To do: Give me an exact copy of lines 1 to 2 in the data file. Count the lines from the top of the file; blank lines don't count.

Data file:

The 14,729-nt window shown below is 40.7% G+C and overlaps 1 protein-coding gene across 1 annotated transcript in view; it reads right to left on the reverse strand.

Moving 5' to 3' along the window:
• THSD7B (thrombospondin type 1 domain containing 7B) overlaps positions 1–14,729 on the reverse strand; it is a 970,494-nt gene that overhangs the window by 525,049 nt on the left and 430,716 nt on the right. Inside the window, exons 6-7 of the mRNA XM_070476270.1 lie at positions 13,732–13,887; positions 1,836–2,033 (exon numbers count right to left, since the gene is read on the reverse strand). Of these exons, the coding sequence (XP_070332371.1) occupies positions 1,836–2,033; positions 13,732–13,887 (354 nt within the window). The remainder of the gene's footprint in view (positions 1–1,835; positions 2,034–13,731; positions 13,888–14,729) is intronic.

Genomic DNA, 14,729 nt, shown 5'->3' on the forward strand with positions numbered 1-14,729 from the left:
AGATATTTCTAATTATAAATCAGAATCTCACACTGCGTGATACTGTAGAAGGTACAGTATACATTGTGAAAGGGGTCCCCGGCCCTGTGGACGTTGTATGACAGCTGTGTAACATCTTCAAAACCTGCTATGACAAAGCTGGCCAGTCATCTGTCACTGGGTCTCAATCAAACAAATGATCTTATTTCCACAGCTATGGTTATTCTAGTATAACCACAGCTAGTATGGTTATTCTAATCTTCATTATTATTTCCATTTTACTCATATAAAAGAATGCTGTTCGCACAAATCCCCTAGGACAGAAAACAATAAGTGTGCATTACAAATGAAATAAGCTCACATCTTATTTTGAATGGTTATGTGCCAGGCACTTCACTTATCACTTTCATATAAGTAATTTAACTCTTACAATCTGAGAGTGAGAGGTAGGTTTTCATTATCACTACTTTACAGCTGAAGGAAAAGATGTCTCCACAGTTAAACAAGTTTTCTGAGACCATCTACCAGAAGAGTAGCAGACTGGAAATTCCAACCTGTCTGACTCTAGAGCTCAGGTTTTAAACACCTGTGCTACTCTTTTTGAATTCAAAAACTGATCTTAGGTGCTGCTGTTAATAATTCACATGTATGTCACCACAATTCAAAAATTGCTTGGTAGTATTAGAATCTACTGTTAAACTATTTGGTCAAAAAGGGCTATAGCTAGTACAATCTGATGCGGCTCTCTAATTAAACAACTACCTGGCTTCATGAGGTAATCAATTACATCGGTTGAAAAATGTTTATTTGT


The 14,729-nt window shown below is 40.7% G+C and overlaps 1 protein-coding gene across 1 annotated transcript in view; it reads right to left on the reverse strand.

Moving 5' to 3' along the window: